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Raj Patel

PhD, University of Pennsylvania (expected 2020)

MPhil, University of Cambridge 

BA, MPP, George Washington University

I’m a PhD student in the Department of Philosophy at the University of Pennsylvania in Philadelphia, PA. I’m also a member of the Department of Philosophy, Politics, and Economics (PPE), the Penn Social Norms Group (PennSONG), and the Penn Behavioral Ethics Lab (BeLab).

Before coming to Penn, I received an MPhil from the University of Cambridge in 2014. My scholarly area of interest concerns topics at intersection of philosophy, politics, and economics. 

My academic and professional work aims to improve public policy through the appropriate application of science. To that end, I’m currently involved in a joint project with the Chatham House for International Affairs (Africa Programme) and the UK Department for International Development (DfID) in London, UK related to anti-corruption measures and social norms. This project involved co-authoring a confidential report for DfID as well as extensive fieldwork all over Nigeria. As a member of the PennSONG, I have been involved as a facilitator in workshops for the Bill and Melinda Gates Foundation (in Seattle), UNICEF (in Philadelphia), and Chatham House (in Abuja).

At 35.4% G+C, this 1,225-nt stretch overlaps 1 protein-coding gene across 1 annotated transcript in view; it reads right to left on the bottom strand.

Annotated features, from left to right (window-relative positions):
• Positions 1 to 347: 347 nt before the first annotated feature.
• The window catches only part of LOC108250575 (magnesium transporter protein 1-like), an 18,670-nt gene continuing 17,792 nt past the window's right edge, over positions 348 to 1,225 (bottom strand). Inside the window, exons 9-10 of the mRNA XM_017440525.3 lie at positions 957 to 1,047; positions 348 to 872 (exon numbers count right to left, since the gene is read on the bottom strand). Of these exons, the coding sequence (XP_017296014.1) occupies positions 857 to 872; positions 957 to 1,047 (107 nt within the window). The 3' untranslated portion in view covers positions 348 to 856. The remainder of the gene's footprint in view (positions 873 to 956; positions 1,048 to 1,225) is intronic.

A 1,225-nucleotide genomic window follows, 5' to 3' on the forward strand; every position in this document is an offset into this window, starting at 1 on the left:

In the past, I worked at the US Department of Homeland Security and the Embassy of the Republic of Iraq in Washington, D.C. on issues relating to privacy and security, amongst other things. Some of this work culminated in publications that can be accessed herehere, and here. I also recently worked with the World Bank's Global INsights Initiative (#WB_GINI) related to identifying, measuring and ultimately changing pernicious sanitation, gender and corruption norms.   

Outside of these academic and professional commitments, I am a Benjamin Franklin Fellow at the University of Pennsylvania (2014 – 2019), the Chair of the Research Council of Penn’s Graduate and Professional Student Assembly (2016 – 2017), and an Adam Smith Fellow at the Mercatus Center of George Mason University (2016 – 2017). 

Research Interests

Political philosophy

Philosophy, politics, and economics

The political economy of corruption

401 Cohen

Tues 1130-1pm (Spring 2017)

CV (url)